Pope prays for flood victims in India (Vatican Radio) Pope Francis prayed for the victims of massive flooding in India on Sunday. Speaking to the faithful gathered in St. Peter’s Square after the traditional Angelus prayer, Pope Francis said. “My thoughts turn in this moment to the dear populations of India, recently stricken by a great flood.” The city of Chennai, capital of Tamil Nadu state in southeastern India, was overwhelmed earlier this month after a series of record-breaking rainfalls triggered the flooding, in which some three hundred people perished. Much of the city’s 4.8 million population remains exposed to the threat of disease outbreak as a result of the flooding. Meteorologists fear unusually intense weather patterns could bring more rain...
President Assad visits a Catholic church (Fides) Syrian President Bashar al-Assad visited the Melkite Catholic parish of Our Lady of Damascus, in the Damascene district of al Qussur, with his wife Asma. Of the presidential visit, which took place on Friday evening, 18 December, the official Syrian media released photos and video the next day...
Russia confirms food embargo against Ukraine (AFP) Russia will introduce a food embargo against Ukraine next month over Kiev’s trade deal with the EU, Prime Minister Dmitry Medvedev said Monday, extending punitive measures already in place against Western countries. “These measures will be extended to Ukraine too,” Medvedev said at a government meeting. “I have just signed the relevant decree...”
Visiting a monastery in Ethiopia (Daily Mail) The rope being tied around my waist by a monk comprised lengths of scraggly old leather attached to each other by granny knots. I have a fear of heights, and as I looked up, the cliff seemed to topple towards me by degrees. But this was the only way to visit the 6th century monastery of Debre Damo, which perches on a plateau in northern Ethiopia, a true wilderness...
18 December 2015
Tags: Syria India Pope Francis Ethiopia Gaza Strip/West Bank
CNEWA’s regional director for Palestine and Israel, Sami El-Yousef, third from left, meets with recipients of a CNEWA scholarship who are now employed at Al Ahli hospital through its training and job creation program. (photo: CNEWA)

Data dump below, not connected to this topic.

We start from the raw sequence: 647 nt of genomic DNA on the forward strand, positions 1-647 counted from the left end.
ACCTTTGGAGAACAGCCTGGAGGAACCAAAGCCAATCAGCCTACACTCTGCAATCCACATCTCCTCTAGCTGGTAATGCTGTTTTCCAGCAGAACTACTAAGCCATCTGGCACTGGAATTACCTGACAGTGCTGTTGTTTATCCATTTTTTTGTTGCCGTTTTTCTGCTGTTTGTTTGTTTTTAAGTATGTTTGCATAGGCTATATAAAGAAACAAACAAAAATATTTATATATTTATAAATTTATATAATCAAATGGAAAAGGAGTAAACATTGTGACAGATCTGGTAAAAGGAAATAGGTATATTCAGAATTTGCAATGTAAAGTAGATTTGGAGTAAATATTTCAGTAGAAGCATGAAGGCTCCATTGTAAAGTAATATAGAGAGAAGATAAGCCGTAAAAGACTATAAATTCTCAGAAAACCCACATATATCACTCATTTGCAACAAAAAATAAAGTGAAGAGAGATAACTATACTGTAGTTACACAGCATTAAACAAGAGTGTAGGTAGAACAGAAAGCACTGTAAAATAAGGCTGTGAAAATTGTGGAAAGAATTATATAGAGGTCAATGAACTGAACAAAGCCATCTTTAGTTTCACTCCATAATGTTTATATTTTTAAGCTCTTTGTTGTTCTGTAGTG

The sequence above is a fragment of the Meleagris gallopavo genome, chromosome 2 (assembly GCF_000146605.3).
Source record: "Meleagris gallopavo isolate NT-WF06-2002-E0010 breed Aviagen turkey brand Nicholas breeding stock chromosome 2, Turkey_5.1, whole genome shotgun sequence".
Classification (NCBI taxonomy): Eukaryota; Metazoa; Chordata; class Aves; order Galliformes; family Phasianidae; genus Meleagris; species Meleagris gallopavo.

This was my first visit to Gaza since Israeli authorities placed a ban on East Jerusalem ID holders back in July 2015. Though the ban is still in effect, a limited number of permits were allowed, and I feel lucky to be one of the few approved.
Upon arrival in Gaza, there seemed to be a general feeling that life is gradually returning to “normal.” Traffic was busy and more people were on the streets; shops seemed sufficiently stocked with no lines at gas stations. There were also a limited number of construction projects and more workers doing odd jobs. People seemed more relaxed than in previous visits. The two main streets crossing Gaza from the north to the south — Salah Eddin Street and Beach Street — have been widened and paved with new street lamps and beautiful landscaping, and the promenade area has been totally refurbished.
However, when one digs deeper into the situation, it is clear that not much has really changed. Electricity is still on either 6- or 8-hour shifts; unemployment continues at an all-time high; the Rafah borders continue to be tightly closed, severely limiting travel; the fragile industrial base is still in ruins; prices of goods and services are through the roof; and most of the people who lost their homes during previous wars continue to face extreme temporary living conditions. The hoped for reconciliation between Fatah and Hamas continues to be a dream. Thus, for all practical purposes, not much has changed, except that the people of Gaza have become resigned to their current state of affairs and accustomed to living on much less than their counterparts in the West Bank, and certainly with much lower standards than their neighbors in Israel. For now, they seem content with what is available to them. There is a strange sense that life must go on regardless of the harsh reality on the ground.
What did we find? You can read a full report on the Gaza visit here.
Tags: Gaza Strip/West Bank Palestine Economic hardships